How to deal with Ivy Day?
Admission is an imprecise process which leads to the most important bitter truth: failing to gain admission to an Ivy League school is not the end of the world. Here is article on how to deal with Ivy Day.
What is an Ivy Day?
Ivy Day is the day when all Ivy League schools release their regular admissions decisions online, usually in late March. The eight Ivies i.e. Brown University, Columbia University, Cornell University, Dartmouth University, Harvard University, University of Pennsylvania, Princeton University, and Yale University typically release their decisions at the same exact time.
Remember, just because you have perfect grades, test scores, etc Does not mean that you will be automatically admitted into an Ivy League school.
Acceptance or Rejection
Whether you get accepted or not really depends on how you present yourself on paper. All the blood, sweat and tears that you put into your extracurricular and leadership activities are meaningless if you don’t know how to capture that in the extracurricular section or the personal statement or the college application, in a meaningful manner. It also depends on how you present your personal qualities, leadership and commitment to your community through the application. This takes the form of personal statements, extracurricular activities, and recommendation letters that help the admissions officers determine whether to accept or reject you.
However, there is a not so bitter truth one must appreciate, about the Ivies that the top Ivies are not merely interested in students that do well in numbers i.e, SAT, GPA scores, etc. There are lots of such “perfect” students far more than the schools can accommodate but they want the students whom they believe best reflect their respective educational cultures.
So, if you are perfect but fail to get in, don’t take that rejection as an issue of student ranking, discrimination or other such reasons.. It is a matter of matching. And that matching policy can change from year to year, given the school’s strategy.
And the result is that the majority of admitted Ivy League students have a certain superlative quality that can only be described as exciting and amazing. Such people can’t sit still. They are exciting to behold and you just enjoy listening to them. They are more than just overachievers, they are pioneers within their own spaces. And they are inspiring.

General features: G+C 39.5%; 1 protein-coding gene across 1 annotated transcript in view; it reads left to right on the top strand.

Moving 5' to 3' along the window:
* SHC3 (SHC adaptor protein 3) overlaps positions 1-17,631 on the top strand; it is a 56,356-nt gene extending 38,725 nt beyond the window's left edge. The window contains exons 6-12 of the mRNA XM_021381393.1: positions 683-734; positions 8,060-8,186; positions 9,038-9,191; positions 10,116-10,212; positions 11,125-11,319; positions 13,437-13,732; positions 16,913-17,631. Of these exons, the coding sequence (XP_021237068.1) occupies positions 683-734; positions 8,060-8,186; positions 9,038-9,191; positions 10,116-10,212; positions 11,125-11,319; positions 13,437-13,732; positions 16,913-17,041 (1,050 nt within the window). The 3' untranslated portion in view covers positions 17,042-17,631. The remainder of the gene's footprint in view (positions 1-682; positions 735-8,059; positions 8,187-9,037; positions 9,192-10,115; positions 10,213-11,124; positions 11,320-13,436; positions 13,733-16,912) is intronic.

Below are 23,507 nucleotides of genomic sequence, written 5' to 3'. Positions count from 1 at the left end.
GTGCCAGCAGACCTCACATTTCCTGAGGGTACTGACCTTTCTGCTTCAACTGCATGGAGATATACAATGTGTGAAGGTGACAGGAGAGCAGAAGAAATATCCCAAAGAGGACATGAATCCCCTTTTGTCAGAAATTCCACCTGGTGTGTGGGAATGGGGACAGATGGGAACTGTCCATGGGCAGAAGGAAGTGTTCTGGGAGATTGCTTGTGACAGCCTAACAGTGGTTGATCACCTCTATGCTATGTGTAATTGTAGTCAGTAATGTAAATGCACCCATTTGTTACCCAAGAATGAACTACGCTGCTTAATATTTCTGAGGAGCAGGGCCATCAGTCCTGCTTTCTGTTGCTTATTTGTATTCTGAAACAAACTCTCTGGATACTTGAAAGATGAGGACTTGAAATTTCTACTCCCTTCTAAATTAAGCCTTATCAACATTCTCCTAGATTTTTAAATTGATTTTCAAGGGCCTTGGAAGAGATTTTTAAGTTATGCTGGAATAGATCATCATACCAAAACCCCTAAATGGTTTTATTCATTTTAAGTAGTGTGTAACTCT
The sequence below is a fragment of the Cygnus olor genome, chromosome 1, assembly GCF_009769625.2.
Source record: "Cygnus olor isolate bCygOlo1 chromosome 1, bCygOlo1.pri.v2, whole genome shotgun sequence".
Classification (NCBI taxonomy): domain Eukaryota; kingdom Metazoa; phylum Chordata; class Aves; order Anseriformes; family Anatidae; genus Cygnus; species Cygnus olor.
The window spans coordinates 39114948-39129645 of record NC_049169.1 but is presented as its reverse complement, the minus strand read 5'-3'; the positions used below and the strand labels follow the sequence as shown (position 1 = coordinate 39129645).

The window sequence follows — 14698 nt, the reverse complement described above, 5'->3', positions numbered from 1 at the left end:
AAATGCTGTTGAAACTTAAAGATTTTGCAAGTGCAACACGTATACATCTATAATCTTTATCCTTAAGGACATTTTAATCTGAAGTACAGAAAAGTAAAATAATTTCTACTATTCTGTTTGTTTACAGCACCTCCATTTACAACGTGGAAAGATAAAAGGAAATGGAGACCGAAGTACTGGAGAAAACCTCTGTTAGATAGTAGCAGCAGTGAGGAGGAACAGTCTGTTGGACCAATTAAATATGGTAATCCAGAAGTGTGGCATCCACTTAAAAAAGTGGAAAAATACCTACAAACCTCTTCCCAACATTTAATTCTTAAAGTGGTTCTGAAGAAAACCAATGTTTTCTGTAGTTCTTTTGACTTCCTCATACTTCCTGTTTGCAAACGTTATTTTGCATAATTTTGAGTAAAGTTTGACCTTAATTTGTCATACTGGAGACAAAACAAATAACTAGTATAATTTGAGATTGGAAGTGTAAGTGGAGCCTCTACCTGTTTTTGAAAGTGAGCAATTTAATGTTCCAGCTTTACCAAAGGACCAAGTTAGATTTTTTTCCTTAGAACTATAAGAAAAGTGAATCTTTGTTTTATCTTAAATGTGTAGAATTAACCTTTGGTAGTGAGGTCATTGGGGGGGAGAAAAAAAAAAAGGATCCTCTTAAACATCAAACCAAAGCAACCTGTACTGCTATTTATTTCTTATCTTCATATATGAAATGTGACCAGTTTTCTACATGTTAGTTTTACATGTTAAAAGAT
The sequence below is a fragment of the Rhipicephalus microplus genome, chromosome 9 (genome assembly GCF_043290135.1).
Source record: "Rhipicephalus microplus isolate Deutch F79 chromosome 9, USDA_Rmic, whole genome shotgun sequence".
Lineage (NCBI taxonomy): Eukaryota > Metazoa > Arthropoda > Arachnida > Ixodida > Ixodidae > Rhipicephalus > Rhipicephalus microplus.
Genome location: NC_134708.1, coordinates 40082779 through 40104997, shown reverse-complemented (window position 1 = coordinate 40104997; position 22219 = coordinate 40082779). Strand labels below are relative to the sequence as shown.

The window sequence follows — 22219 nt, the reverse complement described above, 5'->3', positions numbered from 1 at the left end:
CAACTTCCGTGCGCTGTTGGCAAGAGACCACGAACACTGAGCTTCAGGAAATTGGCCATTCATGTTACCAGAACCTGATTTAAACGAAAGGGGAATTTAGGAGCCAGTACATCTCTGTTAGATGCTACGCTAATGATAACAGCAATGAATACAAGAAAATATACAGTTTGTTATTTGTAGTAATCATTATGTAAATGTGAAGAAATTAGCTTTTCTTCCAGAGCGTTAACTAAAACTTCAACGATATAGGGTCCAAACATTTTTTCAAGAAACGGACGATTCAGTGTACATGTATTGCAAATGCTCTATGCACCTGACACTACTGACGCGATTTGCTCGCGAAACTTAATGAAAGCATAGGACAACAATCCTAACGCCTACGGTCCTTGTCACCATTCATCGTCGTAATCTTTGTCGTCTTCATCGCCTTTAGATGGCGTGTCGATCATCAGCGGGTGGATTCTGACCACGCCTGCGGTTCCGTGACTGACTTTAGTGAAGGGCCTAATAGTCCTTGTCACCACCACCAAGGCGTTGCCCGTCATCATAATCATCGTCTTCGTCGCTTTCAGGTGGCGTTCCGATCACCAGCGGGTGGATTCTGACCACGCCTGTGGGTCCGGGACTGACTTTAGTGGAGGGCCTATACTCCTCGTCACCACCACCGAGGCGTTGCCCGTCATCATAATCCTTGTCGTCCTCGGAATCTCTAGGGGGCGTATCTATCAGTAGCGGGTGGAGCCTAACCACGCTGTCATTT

Look at the admissions process as an economic transaction between the university, on the behalf of its trustees and you. Realize that for all their talk about being non-profits and their charity, universities are essentially profit-driven, and it's not a bad thing. They are looking to maximize returns on the endowment for a group of people i.e. the trustees. So the admissions officer is on the front-line of this war to maximize returns on the endowment
They do this by selecting candidates who meet two standards:
They are more likely than not to be able to contribute to the university in the long-run.
These are people who are likely to give back either financially through donations later on, or financially through being good researchers or graduate assistants to bring in grants for the university. They are also people who are likely to attract more high-quality applicants, as the university will plaster their successful grads all over the material in one capacity or another.
They are more likely than not to be able to impress the current donors in the short-run.
The university loves to show-off its current students to alumni either through galas, newsletters, open houses, or whatever event that gets the alumni to be in front of current students and feel proud of the university for “producing such great young people.”
This means that, in order to reduce risk and find the best possible candidates who meet these requirements, the universities don’t select people that they think will get much out of school. They select those who will be great with or without the school and then will take at least partial credit for their later-on greatness.
The biggest mistake that the students make is not taking their application seriously enough. This tends to happen with overachievers, who believe that their grades, test scores, and even national academic awards are enough to get them in.
So yes, do pursue your passions and your interests, and work hard during your four years of high school. Just remember to capture and express all of your personal qualities in the college application itself, and write a genuine, notable personal statement that helps the admissions officers understand the qualities that define you.
Because at the end of the day, the bitter truth is that admissions to Ivy League schools is highly dependent on how well you present yourself on paper and draft your personal statement.
“A rejection is nothing more than a necessary step in the pursuit of success.”